Looking Ahead

Though no shows are currently on Paola’s concert calendar, keep an eye on the “Tour” page of her website for shows as they’re added.

EP Review: Lisa Bastoni – Backyard Birds

Lisa Bastoni – Backyard Birds

image courtesy of Lisa Bastoni

by Eric Harabadian, Contributing Blogger

EP Review of Lisa Bastoni: Backyard Birds

Lisa Bastoni an accomplished songstress from Northampton, Massachusetts that has earned award consideration and wowed audiences and major Folk/Americana events like the Boston Music Awards (folk category) and Kerrville. Her sweet, expressive voice recalls artists like Gretchen Peters and Patty Griffin. It’s a modern, poetic style that speaks from the heart and personal experience. And her delivery is so billowy and comforting, as to lull one into almost a meditative state. Bastoni has two previous albums to her credit, The Wishing Hour and How We Want to LiveBackyard Birds was recorded at home during the lockdown of 2020. It’s a low key release, in that it simply features Bastoni and producer/multi-instrumentalist/harmony vocalist Sean Staples. The production is minimal, but therein lies its power. The simplicity totally serves the music and message.

“Bring it On” is a wise song that rings true for anyone that has a history between themselves and a partner. It’s about cleaning one’s own emotional closet and honestly observing truth in how you feel toward someone. Bastoni in the chorus sings: “There’s a whole lot of things you’ve been carrying too long. If you want to love me, if you feel that strong, bring it on.”

“Southern Belle” has an early Linda Ronstadt/Emmylou Harris feel. There’s nice Dobro guitar work here by Tim Kelly. The storyline centers on a woman that doesn’t wanna rush things in a relationship. She’s all about biding her time and waiting for love to take hold. The protagonist sings: “When you want to come around, I’ll meet you at the station. I’m not going to force your hand. I love you but I’m patient.”

Lisa Bastoni

photo courtesy of Lisa Bastoni

“Sorrow’s a String” is about changes one goes through in their personal life. Memories and a love for someone — in this case, her grandparents — forever endures, even though the people may not physically be present anymore. “When I cry my sorrow’s a string,” sings Bastoni. “I want to love you as long as I can. I would fly if I had wings. How I wish I could see you again.” And here she recalls fond moments in her grandparents’ house: “I can still hear your footsteps running down the stairway, I can still see your smile as you open the door. A new radio tower has gone up in the distance, but the backyard birds still whistle your songs.”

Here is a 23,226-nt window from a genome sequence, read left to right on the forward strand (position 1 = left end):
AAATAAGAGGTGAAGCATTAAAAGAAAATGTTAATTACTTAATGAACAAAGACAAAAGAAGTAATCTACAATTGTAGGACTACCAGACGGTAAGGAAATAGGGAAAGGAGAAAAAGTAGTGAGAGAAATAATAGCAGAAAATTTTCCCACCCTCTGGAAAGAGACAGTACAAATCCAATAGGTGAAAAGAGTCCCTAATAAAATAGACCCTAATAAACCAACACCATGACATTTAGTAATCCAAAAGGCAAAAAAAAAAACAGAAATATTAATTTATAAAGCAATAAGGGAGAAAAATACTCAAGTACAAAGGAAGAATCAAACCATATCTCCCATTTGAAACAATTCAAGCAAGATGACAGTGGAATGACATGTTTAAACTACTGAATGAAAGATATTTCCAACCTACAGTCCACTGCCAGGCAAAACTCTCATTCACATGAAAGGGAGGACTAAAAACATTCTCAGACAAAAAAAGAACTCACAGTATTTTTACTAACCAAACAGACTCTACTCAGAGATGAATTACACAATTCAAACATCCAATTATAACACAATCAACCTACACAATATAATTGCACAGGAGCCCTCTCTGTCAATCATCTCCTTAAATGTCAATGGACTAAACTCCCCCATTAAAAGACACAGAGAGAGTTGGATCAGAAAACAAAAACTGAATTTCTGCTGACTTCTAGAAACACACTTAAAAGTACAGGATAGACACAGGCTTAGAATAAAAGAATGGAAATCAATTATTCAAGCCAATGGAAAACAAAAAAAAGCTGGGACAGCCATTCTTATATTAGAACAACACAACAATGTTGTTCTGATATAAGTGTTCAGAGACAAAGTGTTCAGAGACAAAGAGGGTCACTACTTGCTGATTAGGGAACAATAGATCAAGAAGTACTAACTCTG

“If Not Today” features sleek acoustic guitar work from Staples. It’s got kind of a folk/blues vibe. The chorus encapsulates the urgency of the tune, with: “You can be a wallflower when the dancing starts, be a February empty of little paper hearts. A new morning’s coming and you’re right back where you’ve been. If not today, then when?”

“Red Rocks” has a relaxed country feel that documents an account of a burgeoning, yet fleeting love affair. In it, Bastoni unpacks heavy emotions : “I carried deep the promises of something just begun, felt it burn inside me like the high desert sun. You made me feel like I could be, a way I’d never been. Maybe someday I will go back there again.” And the chorus pulls no punches: “We had Red Rocks, blue skies, turquoise and tiger’s eye. We had young love, wild as a desert rose. Young love comes and goes.”

“Hidden in the Song” is another piece that seems to deal with speaking plainly and stating true feelings. Bastoni sets the scene in this verse: “At the party in the backyard you were soaking up the stars. Did you stand so close together or did you stand apart? Did you look her in the eye, did you find the words to say, or did you send a message in every note that you played?” The chorus states: “Simple words, but you can’t hide the meaning, hidden in the song that you were singing.”